When Husqvarna first got into the axe business, they contracted Hults Bruk to make their axes. Then they went with Wetterlings, another great Swedish axe maker. Then it was Hults Bruk again.
Now they use a number of reputable Swedish axe manufacturers. In the earlier days, each axe had its maker’s mark on it, so you could tell exactly which company built it, but now they use a Husqvarna stamp instead of the actual maker.
What we do know is that, no matter who the maker is, it’s a good company, and the price is relatively cheap. As far as I know, Husqvarna sells the most inexpensive hand-forged Swedish axes available.
Not really on par with something higher-end like a Gransfors, but it’s a third of the price of a Gransfors.
Specs: Weight: 2.2 lbs, handle length: 19 inches
|Inexpensive||Unfinished edge needs work|
|Great for hewing and carving||Heavy|
|Great for limbing|
|Great for splitting kindling|
|Good for felling smaller saplings|
Think of the Husqvarna as more of an unfinished axe. You still get a good quality hand-forged Swedish axe. You get a highly functional design that’s also aesthetically pleasing, and you get a good hickory handle.
What you don’t get is finish-work. You get a fairly roughly ground bevel. Don't get me wrong--it's sharp enough to be useable, but if you want it doing everything it can do, it'll need some elbow grease to get it into proper shape.
And you get a handle that will want a good coat of boiled linseed oil after a light sanding. The unfinished handle is actually a bonus compared with a lot of commercially available handles, since you don’t have to scrape off unwanted varnish before re-finishing.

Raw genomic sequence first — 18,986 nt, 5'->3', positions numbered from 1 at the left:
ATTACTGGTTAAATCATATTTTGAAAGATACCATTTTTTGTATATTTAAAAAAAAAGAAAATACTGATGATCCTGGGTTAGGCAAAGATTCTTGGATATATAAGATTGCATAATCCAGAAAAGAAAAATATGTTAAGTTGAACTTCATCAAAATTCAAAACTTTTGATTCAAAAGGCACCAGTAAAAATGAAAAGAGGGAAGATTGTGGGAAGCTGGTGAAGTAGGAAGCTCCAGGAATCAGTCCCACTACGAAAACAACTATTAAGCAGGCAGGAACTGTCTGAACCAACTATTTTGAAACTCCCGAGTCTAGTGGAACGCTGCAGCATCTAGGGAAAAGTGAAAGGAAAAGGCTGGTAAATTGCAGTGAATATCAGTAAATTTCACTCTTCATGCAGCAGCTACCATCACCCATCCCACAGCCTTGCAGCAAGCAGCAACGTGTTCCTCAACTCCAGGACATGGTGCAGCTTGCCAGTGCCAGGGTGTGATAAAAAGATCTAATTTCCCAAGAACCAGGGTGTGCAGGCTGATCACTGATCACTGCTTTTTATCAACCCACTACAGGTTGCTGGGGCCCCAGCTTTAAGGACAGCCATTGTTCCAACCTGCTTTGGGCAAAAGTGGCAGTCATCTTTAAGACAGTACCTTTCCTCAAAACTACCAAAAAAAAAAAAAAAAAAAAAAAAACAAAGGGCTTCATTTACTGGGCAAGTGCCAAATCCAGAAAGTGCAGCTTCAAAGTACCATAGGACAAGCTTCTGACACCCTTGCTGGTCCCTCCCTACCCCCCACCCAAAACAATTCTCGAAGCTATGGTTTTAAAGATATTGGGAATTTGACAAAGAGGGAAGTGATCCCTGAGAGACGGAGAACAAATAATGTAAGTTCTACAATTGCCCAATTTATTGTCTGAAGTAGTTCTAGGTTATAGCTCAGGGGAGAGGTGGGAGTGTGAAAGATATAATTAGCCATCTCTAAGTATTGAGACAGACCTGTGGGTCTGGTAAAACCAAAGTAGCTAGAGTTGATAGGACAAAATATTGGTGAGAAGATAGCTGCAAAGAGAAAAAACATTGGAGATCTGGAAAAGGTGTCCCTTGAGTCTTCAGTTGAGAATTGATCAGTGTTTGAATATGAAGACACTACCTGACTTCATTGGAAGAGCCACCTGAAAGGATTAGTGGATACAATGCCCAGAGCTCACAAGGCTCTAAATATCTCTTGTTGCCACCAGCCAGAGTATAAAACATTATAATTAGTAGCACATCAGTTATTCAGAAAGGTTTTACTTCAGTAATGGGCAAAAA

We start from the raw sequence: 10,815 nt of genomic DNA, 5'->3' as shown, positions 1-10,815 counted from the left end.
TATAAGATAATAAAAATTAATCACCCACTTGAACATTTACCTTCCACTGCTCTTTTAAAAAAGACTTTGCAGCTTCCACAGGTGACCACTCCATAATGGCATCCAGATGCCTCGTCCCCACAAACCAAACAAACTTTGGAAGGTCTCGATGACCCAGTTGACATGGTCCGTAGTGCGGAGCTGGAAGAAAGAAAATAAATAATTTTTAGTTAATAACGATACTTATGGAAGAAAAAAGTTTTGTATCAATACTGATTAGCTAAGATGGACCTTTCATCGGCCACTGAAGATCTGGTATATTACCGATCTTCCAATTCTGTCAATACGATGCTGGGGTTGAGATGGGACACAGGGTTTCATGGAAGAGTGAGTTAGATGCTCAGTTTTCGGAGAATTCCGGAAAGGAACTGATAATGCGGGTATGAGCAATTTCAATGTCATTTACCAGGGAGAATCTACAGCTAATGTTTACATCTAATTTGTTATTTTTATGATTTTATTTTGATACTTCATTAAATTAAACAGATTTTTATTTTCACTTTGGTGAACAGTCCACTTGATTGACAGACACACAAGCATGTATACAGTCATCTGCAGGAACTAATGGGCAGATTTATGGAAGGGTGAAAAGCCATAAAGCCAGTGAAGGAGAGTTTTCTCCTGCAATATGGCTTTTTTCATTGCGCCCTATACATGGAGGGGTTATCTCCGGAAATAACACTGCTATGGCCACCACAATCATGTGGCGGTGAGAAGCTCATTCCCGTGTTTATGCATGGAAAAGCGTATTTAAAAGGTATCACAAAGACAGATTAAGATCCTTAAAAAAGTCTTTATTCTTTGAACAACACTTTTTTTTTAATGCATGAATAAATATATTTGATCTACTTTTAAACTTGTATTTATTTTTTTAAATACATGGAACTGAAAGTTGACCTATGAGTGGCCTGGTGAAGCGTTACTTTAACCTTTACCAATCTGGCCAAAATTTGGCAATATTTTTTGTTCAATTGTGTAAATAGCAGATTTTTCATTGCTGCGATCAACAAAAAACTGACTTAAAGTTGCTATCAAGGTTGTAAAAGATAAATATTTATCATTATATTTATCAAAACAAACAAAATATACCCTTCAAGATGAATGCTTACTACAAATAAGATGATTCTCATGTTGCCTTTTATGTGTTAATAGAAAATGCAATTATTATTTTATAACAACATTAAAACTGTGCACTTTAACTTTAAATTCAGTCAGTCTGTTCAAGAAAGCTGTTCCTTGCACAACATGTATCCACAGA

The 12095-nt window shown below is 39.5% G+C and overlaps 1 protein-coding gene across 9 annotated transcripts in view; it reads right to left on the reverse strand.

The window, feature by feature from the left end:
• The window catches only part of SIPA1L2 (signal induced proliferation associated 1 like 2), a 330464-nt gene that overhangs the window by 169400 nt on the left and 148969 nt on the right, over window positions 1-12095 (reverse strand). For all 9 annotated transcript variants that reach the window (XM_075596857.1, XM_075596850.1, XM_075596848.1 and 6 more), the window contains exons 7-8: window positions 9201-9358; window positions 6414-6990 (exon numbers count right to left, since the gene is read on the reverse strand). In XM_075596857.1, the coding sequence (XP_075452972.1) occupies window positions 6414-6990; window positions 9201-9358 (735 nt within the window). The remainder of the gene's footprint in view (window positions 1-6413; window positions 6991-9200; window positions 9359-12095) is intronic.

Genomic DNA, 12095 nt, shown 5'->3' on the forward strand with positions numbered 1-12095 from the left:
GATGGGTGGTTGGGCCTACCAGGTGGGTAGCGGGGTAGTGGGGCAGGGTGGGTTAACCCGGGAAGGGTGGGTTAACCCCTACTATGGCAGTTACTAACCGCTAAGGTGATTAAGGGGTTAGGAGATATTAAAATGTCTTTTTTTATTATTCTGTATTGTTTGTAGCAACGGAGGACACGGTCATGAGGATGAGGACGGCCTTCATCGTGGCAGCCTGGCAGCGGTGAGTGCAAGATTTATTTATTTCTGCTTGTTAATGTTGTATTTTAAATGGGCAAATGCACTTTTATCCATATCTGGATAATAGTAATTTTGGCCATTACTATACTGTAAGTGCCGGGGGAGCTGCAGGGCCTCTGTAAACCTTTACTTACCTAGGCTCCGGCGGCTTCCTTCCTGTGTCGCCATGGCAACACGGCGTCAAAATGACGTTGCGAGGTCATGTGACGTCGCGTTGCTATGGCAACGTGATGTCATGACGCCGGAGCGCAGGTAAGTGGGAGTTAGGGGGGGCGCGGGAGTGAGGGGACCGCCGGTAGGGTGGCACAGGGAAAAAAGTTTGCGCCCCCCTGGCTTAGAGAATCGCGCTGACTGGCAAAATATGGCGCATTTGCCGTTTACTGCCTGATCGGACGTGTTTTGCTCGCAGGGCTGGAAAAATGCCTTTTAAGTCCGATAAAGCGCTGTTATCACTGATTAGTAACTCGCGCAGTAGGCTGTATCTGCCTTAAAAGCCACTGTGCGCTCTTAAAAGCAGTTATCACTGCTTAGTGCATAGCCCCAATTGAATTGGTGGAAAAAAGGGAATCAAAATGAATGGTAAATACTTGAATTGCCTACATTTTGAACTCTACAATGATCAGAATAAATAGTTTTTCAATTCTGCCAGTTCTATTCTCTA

For the price, the Husqvarna Carpenter’s Axe makes an excellent carving and crafting axe, which makes it a great camp or bushcraft axe.
Things this axe excels at: hewing, limbing logs, splitting kindling, roughing out bows, spoons, etc.
I like the fact that the bit has a symmetrical bevel, as opposed to the flat, single beveled blades of most carpenters’ axes, which makes it more of an all-purpose tool.
It's decent for chopping trees (small trees), although felling is not its favorite job.
I’m also partial to the curved handle on this axe, which lends balance. It feels good when you choke up on the handle for finer work or when swinging it for chopping.
As camp axes go, this one is a little heavy, which could actually be a benefit depending on your preference.
It’s more weight to carry, but it gives you a little more heft for chopping or wasting wood on a carving project. And it’s bulky enough to use comfortably with two hands.
Expect to put an hour or more of work into this axe if you want to bring out its full potential. That could actually be a plus if you look at it in the sense that you’ll, A) be cultivating your shaping and honing skills and, B) after customizing it, it will feel more like your axe.
And of course it will cost you a lot less than some of the alternatives. For well under 100 bucks, the Husqvarna Carpenter’s Axe makes a nice hand-forged Swedish carving, camp, or bushcraft axe.